The giant Liza discovery in 2015 was Guyana’s first step into the world of oil and gas. With very limited industrial activity and virtually no experience in the petroleum industry, capacity in some areas had to be built from the ground up. This process is still ongoing. However, in just over 6 years since ExxonMobil hit pay at Liza-1, the South American country is rapidly building capacity and the local workforce in the industry is expanding.
“I think of where Guyana is today, a little bit of the North Sea in the 70s and early 80s, just discovering the early stages of development,” said Alistair Routledge, President of ExxonMobil Guyana, speaking at the opening of the Aberdeen-Guyana Gateway virtual event on Tuesday.
He said as a major operation coming into Guyana, it will take some time to establish the foundations which many are familiar with in the Aberdeen area such as shore base facilities and the logistics that go around that to support oil and gas operations.
“Much of the lowest levels of foundation is largely established but we still take some of our support from Trinidad, given that it is the most established operation in the area,” Routledge said. “But gradually, throughout the course of this year, I think that virtually all of that remaining parts that have much to do with waste management, some of the drilling fluids, some of the heavier lift capability, pulling together the sub-sea jumpers for the flow lines, are going to be fabricated and assembled here in Guyana very shortly for the Liza Phase 2 installation activity this year.”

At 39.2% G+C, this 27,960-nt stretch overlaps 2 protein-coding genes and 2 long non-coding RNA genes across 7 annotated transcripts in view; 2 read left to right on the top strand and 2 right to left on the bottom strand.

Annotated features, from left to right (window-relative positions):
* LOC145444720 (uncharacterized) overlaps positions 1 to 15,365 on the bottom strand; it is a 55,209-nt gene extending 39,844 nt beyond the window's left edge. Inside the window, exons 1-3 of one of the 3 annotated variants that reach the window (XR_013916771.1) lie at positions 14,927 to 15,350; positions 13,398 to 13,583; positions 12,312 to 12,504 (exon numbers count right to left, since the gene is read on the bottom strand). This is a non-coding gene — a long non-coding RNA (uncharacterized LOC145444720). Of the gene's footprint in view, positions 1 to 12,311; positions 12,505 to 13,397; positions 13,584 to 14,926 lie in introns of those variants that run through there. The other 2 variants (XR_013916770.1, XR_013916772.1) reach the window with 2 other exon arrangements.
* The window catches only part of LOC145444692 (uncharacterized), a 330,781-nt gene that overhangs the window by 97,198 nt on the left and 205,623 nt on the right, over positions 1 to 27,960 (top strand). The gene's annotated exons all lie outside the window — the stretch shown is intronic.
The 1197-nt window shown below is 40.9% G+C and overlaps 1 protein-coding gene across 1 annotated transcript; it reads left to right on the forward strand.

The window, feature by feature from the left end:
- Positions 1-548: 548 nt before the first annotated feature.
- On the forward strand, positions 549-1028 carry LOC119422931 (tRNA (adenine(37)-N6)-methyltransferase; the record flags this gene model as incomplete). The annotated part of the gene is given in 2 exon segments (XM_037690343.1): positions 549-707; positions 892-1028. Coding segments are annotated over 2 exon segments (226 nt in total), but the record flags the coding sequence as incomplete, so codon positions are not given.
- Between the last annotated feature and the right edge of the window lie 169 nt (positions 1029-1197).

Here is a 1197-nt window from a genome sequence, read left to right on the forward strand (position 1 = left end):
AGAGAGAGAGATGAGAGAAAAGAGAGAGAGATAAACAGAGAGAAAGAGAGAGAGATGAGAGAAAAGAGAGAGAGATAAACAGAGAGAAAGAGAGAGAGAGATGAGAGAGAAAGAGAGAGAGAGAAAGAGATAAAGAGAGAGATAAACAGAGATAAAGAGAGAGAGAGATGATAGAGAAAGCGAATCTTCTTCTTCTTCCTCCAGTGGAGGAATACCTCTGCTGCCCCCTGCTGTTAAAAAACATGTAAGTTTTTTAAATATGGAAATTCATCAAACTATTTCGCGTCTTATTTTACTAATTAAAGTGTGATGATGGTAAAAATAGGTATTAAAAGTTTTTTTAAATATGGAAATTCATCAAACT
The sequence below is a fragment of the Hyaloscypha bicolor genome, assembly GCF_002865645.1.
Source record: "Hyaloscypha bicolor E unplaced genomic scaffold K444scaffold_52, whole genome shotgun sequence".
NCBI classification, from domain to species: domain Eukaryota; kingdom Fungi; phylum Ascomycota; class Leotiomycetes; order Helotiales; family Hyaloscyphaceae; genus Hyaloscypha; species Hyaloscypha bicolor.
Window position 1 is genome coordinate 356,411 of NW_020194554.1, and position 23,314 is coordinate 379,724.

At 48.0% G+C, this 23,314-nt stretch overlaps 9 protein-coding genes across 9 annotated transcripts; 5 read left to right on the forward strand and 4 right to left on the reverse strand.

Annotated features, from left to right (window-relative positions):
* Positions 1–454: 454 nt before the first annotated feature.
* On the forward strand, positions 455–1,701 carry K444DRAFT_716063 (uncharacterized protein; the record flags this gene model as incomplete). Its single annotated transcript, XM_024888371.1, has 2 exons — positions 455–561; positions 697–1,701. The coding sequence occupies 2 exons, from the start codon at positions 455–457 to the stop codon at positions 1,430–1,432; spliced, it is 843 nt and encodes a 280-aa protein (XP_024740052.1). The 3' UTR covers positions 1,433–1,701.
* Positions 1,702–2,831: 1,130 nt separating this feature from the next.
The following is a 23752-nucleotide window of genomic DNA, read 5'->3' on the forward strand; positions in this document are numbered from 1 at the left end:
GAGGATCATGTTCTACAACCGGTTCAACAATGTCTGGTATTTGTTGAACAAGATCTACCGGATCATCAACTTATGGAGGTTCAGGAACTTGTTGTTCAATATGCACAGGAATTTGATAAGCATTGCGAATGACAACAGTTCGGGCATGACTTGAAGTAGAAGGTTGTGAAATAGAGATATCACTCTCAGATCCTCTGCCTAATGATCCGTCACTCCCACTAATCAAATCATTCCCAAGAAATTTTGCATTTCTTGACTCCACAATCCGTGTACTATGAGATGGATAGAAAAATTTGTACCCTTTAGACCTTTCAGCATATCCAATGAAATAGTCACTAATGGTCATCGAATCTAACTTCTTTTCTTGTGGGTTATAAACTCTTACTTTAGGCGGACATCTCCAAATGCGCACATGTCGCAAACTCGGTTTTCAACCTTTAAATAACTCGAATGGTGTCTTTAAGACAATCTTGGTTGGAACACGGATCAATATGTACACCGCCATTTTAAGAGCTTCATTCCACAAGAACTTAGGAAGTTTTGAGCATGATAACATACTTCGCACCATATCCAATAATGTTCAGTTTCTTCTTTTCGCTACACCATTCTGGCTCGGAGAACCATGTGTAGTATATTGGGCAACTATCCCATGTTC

Already, capabilities at the Guyana Shore Base Inc. have been ramping up and this is seeing a growing number of projects moving away from Trinidad and being executed instead in the new oil producing country.
“Guyana Shore Base didn’t have the infrastructure in place when we first started operations,” General Manager, Sean Hill has told OilNOW. “We do spend a tremendous amount of time and effort with a lot of our local suppliers when they are successful, coming on board, making sure that they understand the standards and expectations of the oil and gas industry. That is around quality and a lot of it is around safety as well.”
Other facilities are also being developed and expanded. Earlier this month, Italian multinational oilfield services company Saipem opened an offshore construction facility in Georgetown. The facility features a heavy load bearing jetty, the largest heavy lift crane in Guyana and specialized welding and testing equipment. All construction work for the new facility was awarded to local Guyanese contractors.
“It will significantly benefit the community of Guyana in many ways including hiring and developing local talent, overall improvement of infrastructure, creating jobs, generating revenue for third party services that directly service the yard…additional tax revenue for the country, restaurants, hotels and other indirect services,” said Saipem Guyana Country Manager, Thuranthiran Nadarajah.
ExxonMobil said it has spent over 85 billion Guyana dollars with local businesses since 2015, with 8 billion dollars being expended in just the first quarter of this year alone. The oil major also opened and a local content development centre back in 2017 which has been particularly successful in helping to build local capacity.